1. It is argued that the finding that the plaintiff's family had an hereditary right to the office ought not be accepted, and our attention is drawn to Exhibits I, II, F, III, IV and V, and also to Exhibits 0, VI to XVIII. Nothing is urged to show that they have been misconstrued, or not duly considered by the Court below. Exhibit I only shows that the award A was not thought to favour the claim set up by the then plaintiff. The words in exhibit II 'you should act with consent, &c;,' are not inconsistent with the plaintiff's case. They only imply that in the conduct of the puja, the son was to act subject to the direction and control of the mooktessors. As regards Exhibits F and III, the ground on which the suit to which they refer was dismissed was that there had been a prior partition- Though the District Munsif dealing with the review petition remarks that 'the office is dependent on the pleasure of the dharmakartas,' we cannot say that the Courts were wrong in not attaching weight to the remark in the face of the other evidence in the case. As to Exhibits IV, V and N, the Subordinate Judge is not in error in saying that the finding in Exhibit N was not set aside by the High Court. As to the security-bonds, we agree with the observation of the Subordinate Judge. On the whole we are satisfied that there are no grounds for questioning the finding as to the matter of hereditary right.
2. The next question argued is that the office was not alienable, and that no effect ought to be given to Exhibit A.
3. It has no doubt been established by a series of decisions that the sale of a religious office is illegal--Rajah Vurmah Valia v. Ravi Vurmah Kunhi Kutty I.L.R. 1 Mad. 235 and Kuppa v. Dorasami I.L.R. 6 Mad. 76 But it is urged that the plaintiff's father, the grantee under Exhibit A, was the nearest heir of Baba Bhatta, who is now dead, and that the transfer in his favour was in the nature of a relinquishment by way of anticipating his legal right. The District Munsif found that the plaintiff's father was nearer in the line of descent than defendant No. 15, who was appointed by the mooktessors. On this point the Subordinate Judge recorded no opinion, though the Munsif's finding was objected to. Before determining whether the instrument A is or is not valid, we shall ask the Subordinate Judge to find whether at the date of exhibit A the plaintiff's father was the sole heir next in succession of Baba Bhatta. Finding is to be returned within six weeks from the date of receipt of this order, when seven days, after the posting of the finding in this Court, will be allowed for filing memorandum of objections.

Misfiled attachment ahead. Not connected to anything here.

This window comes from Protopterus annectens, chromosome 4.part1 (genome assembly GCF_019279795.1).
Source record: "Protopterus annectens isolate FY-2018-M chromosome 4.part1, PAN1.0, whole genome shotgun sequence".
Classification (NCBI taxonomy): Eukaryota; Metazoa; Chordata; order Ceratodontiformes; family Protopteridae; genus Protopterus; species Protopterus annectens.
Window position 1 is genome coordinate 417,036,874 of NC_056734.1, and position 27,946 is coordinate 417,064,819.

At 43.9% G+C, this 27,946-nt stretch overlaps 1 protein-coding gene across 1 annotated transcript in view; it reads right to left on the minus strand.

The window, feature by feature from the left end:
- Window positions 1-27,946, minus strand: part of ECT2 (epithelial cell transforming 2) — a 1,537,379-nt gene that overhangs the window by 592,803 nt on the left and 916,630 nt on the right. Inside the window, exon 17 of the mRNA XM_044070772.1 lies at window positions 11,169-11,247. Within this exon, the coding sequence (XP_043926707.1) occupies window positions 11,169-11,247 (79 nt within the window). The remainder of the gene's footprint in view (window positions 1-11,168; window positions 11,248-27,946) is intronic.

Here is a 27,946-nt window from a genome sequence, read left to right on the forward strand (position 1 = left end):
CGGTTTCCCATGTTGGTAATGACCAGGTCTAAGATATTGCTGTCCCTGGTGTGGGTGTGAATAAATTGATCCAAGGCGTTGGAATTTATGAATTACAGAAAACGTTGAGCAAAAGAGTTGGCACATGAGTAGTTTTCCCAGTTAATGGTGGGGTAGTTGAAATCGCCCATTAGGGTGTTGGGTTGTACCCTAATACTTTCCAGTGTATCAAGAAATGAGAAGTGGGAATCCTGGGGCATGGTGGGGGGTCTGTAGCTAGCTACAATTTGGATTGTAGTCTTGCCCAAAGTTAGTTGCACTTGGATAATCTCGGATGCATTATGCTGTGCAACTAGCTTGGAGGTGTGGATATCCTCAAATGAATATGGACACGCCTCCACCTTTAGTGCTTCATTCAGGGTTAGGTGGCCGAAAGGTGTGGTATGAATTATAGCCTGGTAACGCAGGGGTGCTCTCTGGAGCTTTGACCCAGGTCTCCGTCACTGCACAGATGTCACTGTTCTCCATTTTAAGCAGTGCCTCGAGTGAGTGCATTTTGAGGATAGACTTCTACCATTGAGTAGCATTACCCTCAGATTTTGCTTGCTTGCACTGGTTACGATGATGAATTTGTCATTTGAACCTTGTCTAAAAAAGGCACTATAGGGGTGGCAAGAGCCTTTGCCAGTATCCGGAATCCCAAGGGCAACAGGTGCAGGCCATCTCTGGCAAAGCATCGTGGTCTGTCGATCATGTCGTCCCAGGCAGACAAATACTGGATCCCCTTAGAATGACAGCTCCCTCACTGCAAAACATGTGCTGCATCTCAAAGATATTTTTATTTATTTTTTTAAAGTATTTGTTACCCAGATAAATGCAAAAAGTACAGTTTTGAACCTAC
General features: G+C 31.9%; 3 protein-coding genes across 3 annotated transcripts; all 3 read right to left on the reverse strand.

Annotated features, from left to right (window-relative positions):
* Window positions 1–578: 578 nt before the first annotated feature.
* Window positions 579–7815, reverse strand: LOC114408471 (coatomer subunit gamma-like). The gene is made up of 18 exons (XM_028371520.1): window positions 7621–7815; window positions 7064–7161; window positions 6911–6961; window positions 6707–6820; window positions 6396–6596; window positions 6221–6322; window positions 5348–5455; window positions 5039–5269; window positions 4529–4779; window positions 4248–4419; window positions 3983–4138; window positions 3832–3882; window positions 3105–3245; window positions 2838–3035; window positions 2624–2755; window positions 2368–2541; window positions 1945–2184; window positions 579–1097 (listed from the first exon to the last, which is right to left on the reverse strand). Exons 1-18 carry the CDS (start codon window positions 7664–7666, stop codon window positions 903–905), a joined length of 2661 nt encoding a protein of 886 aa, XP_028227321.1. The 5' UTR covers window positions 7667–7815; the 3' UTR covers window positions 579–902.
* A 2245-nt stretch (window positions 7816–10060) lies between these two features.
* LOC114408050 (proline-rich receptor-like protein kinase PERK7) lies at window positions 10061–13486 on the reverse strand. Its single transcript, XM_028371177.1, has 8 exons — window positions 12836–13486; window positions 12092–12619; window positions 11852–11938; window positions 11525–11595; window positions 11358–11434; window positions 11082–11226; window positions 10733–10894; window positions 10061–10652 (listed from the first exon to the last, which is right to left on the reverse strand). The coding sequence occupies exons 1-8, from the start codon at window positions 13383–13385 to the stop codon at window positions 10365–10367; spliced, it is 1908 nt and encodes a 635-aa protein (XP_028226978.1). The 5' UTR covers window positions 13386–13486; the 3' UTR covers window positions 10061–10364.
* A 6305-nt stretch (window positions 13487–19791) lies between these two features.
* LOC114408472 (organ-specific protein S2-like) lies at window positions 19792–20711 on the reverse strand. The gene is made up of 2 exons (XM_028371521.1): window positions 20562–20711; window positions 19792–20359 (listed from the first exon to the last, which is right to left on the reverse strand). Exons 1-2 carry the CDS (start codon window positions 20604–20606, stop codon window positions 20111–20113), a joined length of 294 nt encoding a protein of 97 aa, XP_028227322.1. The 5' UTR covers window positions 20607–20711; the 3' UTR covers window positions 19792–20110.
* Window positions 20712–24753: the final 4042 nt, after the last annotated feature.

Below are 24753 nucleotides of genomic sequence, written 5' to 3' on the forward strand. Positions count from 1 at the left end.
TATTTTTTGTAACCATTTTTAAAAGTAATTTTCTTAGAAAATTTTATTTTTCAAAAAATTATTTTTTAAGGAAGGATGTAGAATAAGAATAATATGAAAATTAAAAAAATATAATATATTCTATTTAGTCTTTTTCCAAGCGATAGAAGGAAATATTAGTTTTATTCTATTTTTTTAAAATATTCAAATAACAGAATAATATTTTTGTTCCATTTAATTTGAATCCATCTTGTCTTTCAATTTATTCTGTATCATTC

4. Fresh evidence may be taken by the Subordinate Judge by consent.
5. The Subordinate Judge returned a finding to the effect that the plaintiff's father had three brothers.
6. This second appeal having come on for final hearing, the Court delivered Judgment as follows:
7. We have already decided that the office in question is an hereditary one. The question now is whether the transfer of it by the last holder to the plaintiff's father was a valid one. According to general principles, a religious office cannot, prima facie, lie made the subject of alienation. The succession to such an office is governed, in the first instance, by the will of the founder, and, in the absence of direct evidence on that point, by usage of the particular institution from which the founder's will may be inferred. A religious office appears to us to stand with reference to alienability on a different footing from private property. It was argued at the last hearing on the authority of the case of Mancharam v. Pranshankar I.L.R. 6 Bom. 298 that the holder of a religious office may transfer it to one who is in the line of descent, whether he be the next heir or a possible future heir, and that the plaintiff's father was, in the present instance, the next heir. The finding, however, returned by the Subordinate Judge shows that he was not the sole next heir, because he had three brothers. In Kuppa v. Dorasami I.L.R. 6 Mad. 76 it is observed by the learned Judge, with reference to a contention that the alienee was of the same caste and sect as the alienor: 'To hold so would tend to public mischief in inducing needy incumbents of hereditary religious offices, who desired to sell them to give a dishonest recognition, to qualifications which, in fact, were not the qualifications demanded by the nature of the office.' Unless the alienee is the sole heir, the alienor might be under the temptation to make the office the subject of bargain and thereby defeat the intention of the founder. It was in this view that we called for a finding at the former hearing. We are not prepared to dissent from the dictum above quoted, and to hold that in the absence of special usage an alienation would be valid if made in favour of any person other than the sole immediate heir.
8. It was then argued that in the case before us the brothers of the plaintiff's father consented to the alienation in his favour, and that there is evidence to that effect on the record.
9. On looking at the evidence of Lakshman Joishi, one of the brothers, we find no distinct admission regarding the office. Moreover this point was not taken at the last hearing, nor were we asked to call for a finding as to the alleged consent. We cannot at this stage allow this point to be raised and order a new trial regarding it. Of course it is not intended that those who may have a claim by hereditary right as the legal heir should be in any wise prejudiced by this judgment. We must reverse the decree of the Courts below and dismiss the suit. Under the circumstances we direct each party to bear his own costs throughout.